Appeals Against Conviction
It may be possible once convicted to seek to appeal against that conviction. Often persons convicted wish to seek an opinion from a different solicitor than the one who represented them at trial. We undertake this work both on a privately funded basis and under the advice and assistance scheme where applicable. The latter scheme is strictly means tested and sometimes even those in custody serving a prison sentence do not qualify for such legal aid.
We try to limit the amount of such work we undertake at any one time in order that we can deal with those clients as efficiently as possible. This means that we try to concentrate on the most serious cases and on those where the client remains serving a sentence of imprisonment.
This work is often time consuming and involves a forensic dissection of what the client believes went wrong at trial. In some cases, fresh evidence has come to light since conviction.
For those who have already appealed unsuccessfully but where fresh evidence has arisen, we make an application to the Criminal Cases Review Commission (CCRC). The CCRC can consider the representations and, if satisfied that there is a real possibility that the conviction would be considered unsafe, can refer the case back to the Court of Appeal. The CCRC refers only a very small percentage of the cases it considers.
Martyn Fisher is head of the appeal department and a reasonable amount of Steven Bird's caseload is appellate in nature. Other solicitors in the firm undertake appellate cases including Philippa Southwell who deals mainly with victims of human trafficking, James Nicholls, Jeremy Nicholls and Martyn Fisher.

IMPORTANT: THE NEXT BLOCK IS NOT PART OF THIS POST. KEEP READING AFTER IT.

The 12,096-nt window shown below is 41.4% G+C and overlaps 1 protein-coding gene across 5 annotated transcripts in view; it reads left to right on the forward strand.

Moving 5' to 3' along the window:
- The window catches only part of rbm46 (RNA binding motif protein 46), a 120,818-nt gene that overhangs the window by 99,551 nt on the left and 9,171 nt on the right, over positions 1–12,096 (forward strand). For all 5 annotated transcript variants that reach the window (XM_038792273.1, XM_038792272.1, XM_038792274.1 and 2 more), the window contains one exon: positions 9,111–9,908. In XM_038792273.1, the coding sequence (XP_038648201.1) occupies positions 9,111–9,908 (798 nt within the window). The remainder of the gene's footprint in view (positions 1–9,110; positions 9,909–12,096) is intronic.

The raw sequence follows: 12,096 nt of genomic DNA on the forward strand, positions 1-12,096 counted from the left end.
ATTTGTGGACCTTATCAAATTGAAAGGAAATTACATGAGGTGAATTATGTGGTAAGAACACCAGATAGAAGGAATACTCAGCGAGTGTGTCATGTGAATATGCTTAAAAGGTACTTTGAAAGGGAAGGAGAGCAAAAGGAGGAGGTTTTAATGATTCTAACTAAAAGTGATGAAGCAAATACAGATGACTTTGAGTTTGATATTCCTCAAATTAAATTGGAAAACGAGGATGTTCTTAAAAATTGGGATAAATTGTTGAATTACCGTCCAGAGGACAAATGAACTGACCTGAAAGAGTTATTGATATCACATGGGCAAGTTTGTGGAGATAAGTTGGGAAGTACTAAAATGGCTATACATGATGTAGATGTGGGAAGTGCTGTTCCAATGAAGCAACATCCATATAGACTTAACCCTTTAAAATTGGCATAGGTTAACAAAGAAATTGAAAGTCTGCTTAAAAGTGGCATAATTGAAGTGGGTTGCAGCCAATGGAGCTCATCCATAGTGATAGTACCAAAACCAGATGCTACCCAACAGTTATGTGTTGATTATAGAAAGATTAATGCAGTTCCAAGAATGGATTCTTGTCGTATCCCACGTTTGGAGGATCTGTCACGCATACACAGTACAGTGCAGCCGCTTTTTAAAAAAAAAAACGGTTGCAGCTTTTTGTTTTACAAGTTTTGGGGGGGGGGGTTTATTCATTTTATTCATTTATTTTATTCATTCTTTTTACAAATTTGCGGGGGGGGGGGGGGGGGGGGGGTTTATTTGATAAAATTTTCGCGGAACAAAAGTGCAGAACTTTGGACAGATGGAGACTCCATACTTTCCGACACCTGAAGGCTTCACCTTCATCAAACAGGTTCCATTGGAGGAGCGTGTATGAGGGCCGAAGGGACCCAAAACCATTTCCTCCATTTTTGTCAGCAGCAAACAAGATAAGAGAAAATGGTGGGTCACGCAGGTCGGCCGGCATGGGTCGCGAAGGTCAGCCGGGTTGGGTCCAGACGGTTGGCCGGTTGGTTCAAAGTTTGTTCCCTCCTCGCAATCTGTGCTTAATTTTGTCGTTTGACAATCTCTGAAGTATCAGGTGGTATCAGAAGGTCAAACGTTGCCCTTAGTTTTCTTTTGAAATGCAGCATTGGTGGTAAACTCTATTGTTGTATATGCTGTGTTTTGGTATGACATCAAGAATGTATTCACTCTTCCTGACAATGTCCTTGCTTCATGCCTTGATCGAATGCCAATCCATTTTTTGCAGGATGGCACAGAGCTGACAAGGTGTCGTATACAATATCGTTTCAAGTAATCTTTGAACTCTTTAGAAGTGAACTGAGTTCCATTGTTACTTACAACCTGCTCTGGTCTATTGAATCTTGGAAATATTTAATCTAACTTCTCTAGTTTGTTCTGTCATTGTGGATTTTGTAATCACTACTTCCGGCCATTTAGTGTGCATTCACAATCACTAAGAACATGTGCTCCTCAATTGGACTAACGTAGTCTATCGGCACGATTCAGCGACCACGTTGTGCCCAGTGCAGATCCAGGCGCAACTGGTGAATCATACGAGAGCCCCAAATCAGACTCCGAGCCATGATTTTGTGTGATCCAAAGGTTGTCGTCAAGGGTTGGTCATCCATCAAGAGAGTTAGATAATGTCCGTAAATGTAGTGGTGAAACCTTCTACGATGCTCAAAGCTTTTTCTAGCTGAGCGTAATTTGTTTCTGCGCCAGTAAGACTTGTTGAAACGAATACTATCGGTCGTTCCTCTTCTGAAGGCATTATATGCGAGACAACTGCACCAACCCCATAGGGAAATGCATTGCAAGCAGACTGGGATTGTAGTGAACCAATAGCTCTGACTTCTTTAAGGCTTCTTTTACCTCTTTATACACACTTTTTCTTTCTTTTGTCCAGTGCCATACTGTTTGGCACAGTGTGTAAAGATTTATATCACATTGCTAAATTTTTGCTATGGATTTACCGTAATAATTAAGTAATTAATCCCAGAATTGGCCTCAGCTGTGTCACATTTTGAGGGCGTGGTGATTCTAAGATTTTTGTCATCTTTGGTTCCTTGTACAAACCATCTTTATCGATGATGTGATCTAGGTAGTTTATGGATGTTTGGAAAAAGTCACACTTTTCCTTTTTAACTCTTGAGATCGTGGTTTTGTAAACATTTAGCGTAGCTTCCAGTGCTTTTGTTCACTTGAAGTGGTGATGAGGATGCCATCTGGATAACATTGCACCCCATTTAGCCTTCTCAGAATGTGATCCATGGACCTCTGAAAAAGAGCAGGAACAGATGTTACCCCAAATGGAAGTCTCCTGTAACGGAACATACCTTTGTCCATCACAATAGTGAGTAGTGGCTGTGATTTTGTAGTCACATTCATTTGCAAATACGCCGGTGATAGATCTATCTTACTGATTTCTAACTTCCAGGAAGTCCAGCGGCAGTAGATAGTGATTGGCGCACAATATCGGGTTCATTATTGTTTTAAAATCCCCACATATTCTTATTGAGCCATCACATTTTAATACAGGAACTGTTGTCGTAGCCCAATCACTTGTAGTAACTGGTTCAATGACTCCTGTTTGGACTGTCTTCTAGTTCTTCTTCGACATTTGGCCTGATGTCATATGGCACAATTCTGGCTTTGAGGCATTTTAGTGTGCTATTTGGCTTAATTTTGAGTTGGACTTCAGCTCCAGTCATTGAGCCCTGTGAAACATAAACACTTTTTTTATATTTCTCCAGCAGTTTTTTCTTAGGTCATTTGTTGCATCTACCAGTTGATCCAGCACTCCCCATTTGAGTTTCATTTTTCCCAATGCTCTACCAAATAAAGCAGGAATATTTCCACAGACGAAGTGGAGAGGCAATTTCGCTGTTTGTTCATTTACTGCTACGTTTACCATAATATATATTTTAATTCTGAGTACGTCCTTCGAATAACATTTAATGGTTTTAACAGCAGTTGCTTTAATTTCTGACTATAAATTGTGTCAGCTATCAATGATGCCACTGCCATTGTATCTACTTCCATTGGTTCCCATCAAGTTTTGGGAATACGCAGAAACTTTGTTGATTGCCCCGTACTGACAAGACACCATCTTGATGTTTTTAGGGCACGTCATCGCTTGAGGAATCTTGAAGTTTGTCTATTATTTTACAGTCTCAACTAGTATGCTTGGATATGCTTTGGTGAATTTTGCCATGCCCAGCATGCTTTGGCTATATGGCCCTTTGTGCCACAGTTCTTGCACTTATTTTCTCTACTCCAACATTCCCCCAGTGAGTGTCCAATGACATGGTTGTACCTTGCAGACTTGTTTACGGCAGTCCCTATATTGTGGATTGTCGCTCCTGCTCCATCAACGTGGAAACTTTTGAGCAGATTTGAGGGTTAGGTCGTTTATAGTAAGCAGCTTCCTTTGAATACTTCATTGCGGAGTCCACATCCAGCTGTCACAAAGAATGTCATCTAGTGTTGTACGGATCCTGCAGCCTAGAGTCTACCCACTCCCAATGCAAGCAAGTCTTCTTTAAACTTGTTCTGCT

Cases are very often referred to us by barristers, organisations such as the Howard League for Penal Reform or the NSPCC and, on occasion, we are asked by the Court of Appeal itself to assist in cases where no solicitor has been involved in the case but one is subsequently required.
As an example of some of our previous appellate cases which have been referred back to the Court of Appeal by the CCRC:-
- A woman who had been convicted of incest and aiding and abetting buggery of her own children in 1991 had her case referred to the Court of Appeal in 2003 following our application in 1998. The witnesses at her trial had subsequently claimed to have been unduly influenced in their allegations and evidence by social workers. Her conviction was overturned in 2005 and she has now successfully applied for compensation from the Home Office.
- A man who was convicted of the murder of the baby his then partner. We made an application to the CCRC who referred the case back to the Court of Appeal in 2003. The issues related to the timing of death from forensic evidence. Unfortunately the Court of Appeal upheld the conviction in 2005.
- A man who was convicted in 2000 of indecently assaulting his daughter. We made an application to the CCRC in 2002 based on the court having heard inadmissible evidence of a previous allegation. The CCRC referred the case back to the Court of Appeal in 2007 and the appeal was successful.
- A man convicted of money laundering. His case was referred back to the Court of Appeal in 2006 following our representations based on a development in the law since his trial (at which we acted for him). The case was referred and the Customs sought to judicially review that decision but the conviction was ultimately overturned in 2007 and our client was granted a re-trial.
- A man convicted of burglary on the strength of evidence of an ear print said to relate to him. This matter was returned to the Court of Appeal by the CCRC after our successful application. The final hearing took place in April 2008 and the conviction based on the ear print evidence was overturned. Unfortunately the Court of Appeal did not overturn his conviction on some related counts and his sentence remained unchanged.
- A man convicted of raping his disabled niece. This conviction was overturned and the client was successfully acquitted at re-trial.